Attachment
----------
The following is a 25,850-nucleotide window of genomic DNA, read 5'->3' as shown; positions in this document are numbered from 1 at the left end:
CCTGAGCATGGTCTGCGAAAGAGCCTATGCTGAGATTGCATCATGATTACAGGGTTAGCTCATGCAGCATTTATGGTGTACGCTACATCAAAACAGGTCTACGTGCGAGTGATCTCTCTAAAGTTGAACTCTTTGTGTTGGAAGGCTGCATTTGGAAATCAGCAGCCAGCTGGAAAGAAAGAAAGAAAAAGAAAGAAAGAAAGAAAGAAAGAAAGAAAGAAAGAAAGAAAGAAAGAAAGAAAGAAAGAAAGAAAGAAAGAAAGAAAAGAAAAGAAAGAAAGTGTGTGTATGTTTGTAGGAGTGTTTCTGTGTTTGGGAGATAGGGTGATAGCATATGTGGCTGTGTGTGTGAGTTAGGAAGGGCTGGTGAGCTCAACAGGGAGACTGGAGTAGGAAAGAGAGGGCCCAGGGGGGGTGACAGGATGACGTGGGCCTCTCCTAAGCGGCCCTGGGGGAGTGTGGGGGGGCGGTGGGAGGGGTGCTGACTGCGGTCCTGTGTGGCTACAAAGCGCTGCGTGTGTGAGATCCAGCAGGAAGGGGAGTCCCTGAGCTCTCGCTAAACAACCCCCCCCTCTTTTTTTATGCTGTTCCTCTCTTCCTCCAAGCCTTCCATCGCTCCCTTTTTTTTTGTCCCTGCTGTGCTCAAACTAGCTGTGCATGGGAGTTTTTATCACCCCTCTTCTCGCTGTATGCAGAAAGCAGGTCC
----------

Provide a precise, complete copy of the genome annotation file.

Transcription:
The following is a 25,850-nucleotide window of genomic DNA, read 5'->3' as shown; positions in this document are numbered from 1 at the left end:
CCTGAGCATGGTCTGCGAAAGAGCCTATGCTGAGATTGCATCATGATTACAGGGTTAGCTCATGCAGCATTTATGGTGTACGCTACATCAAAACAGGTCTACGTGCGAGTGATCTCTCTAAAGTTGAACTCTTTGTGTTGGAAGGCTGCATTTGGAAATCAGCAGCCAGCTGGAAAGAAAGAAAGAAAAAGAAAGAAAGAAAGAAAGAAAGAAAGAAAGAAAGAAAGAAAGAAAGAAAGAAAGAAAGAAAGAAAGAAAGAAAGAAAAGAAAAGAAAGAAAGTGTGTGTATGTTTGTAGGAGTGTTTCTGTGTTTGGGAGATAGGGTGATAGCATATGTGGCTGTGTGTGTGAGTTAGGAAGGGCTGGTGAGCTCAACAGGGAGACTGGAGTAGGAAAGAGAGGGCCCAGGGGGGGTGACAGGATGACGTGGGCCTCTCCTAAGCGGCCCTGGGGGAGTGTGGGGGGGCGGTGGGAGGGGTGCTGACTGCGGTCCTGTGTGGCTACAAAGCGCTGCGTGTGTGAGATCCAGCAGGAAGGGGAGTCCCTGAGCTCTCGCTAAACAACCCCCCCCTCTTTTTTTATGCTGTTCCTCTCTTCCTCCAAGCCTTCCATCGCTCCCTTTTTTTTTGTCCCTGCTGTGCTCAAACTAGCTGTGCATGGGAGTTTTTATCACCCCTCTTCTCGCTGTATGCAGAAAGCAGGTCC